Well, Alex, thank you so much for your time today and thank you for your contributions to the field of education.

Alex Panos:

Thank you, Lindsay, for having me and for this amazing podcast. I think it's just so important, and I share it widely.

Lindsay Persohn:

Thank you. Dr. Alexandra Panos is known for her work in the areas of spatial literacies, climate justice, literacies and critical qualitative research methodologies. Her research is in literacy studies where she focuses on exploring the disciplinary and critical dimensions of literacy and educational research in topics like the environment and geography. Alex's work has appeared in the Journal of Adolescent and Adult Literacy, Contemporary Issues in Technology and Teacher Education, Theory and Practice in Rural Education, The Journal of Social Studies Research,

English Teaching:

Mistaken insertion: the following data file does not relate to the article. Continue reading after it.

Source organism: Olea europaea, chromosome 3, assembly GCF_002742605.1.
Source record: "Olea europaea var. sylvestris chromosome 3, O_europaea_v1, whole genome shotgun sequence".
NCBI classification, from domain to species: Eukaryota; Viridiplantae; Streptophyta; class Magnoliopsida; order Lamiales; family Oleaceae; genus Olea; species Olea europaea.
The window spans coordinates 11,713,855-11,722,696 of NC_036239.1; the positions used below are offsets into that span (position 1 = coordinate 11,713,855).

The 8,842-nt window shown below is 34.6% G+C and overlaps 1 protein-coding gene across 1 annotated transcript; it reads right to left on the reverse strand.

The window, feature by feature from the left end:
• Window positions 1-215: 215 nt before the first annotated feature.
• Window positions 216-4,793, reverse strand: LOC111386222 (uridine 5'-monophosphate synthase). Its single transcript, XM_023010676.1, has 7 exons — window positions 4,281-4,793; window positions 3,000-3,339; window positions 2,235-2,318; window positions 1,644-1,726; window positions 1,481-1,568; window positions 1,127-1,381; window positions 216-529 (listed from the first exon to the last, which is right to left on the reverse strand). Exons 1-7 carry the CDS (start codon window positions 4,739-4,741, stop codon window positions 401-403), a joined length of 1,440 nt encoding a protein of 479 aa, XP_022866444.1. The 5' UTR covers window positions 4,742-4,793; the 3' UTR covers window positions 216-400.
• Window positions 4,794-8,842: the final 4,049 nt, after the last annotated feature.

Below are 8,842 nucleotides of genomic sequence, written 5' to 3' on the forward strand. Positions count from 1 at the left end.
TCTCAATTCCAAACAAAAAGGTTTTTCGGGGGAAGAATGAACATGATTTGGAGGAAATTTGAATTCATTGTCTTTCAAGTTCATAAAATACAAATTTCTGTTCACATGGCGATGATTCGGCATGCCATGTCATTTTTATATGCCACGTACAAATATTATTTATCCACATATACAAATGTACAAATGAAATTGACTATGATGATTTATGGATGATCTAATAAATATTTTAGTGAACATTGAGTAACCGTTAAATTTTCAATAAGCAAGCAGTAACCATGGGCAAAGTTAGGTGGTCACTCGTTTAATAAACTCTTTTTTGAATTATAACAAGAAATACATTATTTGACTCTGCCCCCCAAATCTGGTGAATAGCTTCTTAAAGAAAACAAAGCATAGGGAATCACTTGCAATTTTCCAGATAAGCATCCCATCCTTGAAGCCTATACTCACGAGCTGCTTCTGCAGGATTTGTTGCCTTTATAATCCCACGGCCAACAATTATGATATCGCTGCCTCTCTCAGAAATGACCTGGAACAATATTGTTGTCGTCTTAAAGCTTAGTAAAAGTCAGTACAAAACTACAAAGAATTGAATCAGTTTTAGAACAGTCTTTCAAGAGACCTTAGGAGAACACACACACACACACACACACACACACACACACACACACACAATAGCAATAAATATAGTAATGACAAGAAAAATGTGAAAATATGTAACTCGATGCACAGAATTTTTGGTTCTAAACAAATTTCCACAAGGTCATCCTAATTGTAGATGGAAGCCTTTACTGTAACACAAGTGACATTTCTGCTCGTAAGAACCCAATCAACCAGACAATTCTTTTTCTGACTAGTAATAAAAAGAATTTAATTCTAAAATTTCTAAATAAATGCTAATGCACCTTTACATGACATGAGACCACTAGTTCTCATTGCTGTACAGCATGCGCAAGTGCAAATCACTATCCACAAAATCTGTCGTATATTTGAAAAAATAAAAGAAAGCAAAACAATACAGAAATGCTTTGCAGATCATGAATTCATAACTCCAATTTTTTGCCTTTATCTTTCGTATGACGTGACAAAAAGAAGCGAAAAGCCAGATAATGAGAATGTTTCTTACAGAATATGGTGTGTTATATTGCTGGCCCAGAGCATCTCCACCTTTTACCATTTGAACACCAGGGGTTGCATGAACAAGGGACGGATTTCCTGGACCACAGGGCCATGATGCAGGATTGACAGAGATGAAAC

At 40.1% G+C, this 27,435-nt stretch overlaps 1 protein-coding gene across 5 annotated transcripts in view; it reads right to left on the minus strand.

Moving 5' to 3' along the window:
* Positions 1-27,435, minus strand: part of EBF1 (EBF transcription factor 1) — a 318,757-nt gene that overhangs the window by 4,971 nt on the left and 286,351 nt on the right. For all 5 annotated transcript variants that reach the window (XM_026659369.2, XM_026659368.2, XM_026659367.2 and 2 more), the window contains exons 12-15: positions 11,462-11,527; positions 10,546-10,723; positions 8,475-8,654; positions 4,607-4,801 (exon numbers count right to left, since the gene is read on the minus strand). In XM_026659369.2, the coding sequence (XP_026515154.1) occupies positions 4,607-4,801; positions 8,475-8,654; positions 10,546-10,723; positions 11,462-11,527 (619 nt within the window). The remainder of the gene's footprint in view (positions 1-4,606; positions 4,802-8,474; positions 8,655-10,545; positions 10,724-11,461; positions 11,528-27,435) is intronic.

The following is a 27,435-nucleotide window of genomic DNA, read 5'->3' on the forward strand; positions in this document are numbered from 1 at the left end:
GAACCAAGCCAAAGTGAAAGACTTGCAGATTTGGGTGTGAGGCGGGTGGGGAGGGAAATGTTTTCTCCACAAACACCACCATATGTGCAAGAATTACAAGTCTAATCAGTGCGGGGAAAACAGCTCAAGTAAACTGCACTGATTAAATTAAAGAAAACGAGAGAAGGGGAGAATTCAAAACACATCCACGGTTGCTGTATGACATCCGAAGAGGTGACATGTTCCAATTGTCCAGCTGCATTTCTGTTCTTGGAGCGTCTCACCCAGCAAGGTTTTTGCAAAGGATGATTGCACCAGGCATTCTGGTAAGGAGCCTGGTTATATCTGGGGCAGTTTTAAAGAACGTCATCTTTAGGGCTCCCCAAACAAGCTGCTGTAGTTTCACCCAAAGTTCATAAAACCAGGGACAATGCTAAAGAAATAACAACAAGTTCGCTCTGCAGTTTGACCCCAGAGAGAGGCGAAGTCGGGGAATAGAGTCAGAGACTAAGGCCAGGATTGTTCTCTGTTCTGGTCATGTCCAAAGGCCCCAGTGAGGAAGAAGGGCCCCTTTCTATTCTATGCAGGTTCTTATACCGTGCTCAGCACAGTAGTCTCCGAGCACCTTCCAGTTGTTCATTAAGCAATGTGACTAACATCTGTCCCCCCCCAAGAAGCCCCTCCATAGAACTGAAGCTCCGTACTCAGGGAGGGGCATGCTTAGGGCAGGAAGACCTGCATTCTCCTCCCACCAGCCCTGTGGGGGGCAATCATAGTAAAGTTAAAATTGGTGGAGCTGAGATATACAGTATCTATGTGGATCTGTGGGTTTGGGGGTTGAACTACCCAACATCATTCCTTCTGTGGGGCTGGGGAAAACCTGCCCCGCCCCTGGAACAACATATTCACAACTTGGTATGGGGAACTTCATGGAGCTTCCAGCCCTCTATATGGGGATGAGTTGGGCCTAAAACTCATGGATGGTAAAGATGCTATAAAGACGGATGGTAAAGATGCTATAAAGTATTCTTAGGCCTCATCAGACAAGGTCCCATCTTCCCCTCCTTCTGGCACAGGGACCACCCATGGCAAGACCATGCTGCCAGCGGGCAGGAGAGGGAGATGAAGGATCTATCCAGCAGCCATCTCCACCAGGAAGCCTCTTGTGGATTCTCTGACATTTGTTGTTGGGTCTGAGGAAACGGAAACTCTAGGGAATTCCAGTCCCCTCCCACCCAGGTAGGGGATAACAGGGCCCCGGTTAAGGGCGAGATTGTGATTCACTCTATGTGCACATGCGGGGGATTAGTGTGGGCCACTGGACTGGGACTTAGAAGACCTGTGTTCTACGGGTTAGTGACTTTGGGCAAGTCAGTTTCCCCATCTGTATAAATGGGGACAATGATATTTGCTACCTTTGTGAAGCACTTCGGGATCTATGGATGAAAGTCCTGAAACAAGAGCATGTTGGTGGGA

Practice and Critique, Journal of Children's Literature, Journal of Multilingual and Multicultural Development, Voices from the Middle, and Theory into Practice. She previously taught middle grades English language arts. Alex was a Spencer Foundation Dissertation Fellowship Award semifinalist. A graduate of Indiana University, Dr. Panos is currently an Assistant Professor of Literacy Studies, and an affiliate faculty member of Measurement and Research at the University of South Florida. For the good of all students, good research should inform good practice and vice versa. Listeners are invited to respond to an episode, learn more about our guests, search past episodes, or request a topic or conversation with a specific person through our website at ClassroomCaffeine.com. If you've learned something today, or just enjoyed listening, please be encouraged to talk about what you heard with your colleagues, and subscribe and review this podcast through your podcast provider. As always, I raised my mug to you teachers. Thanks for joining me.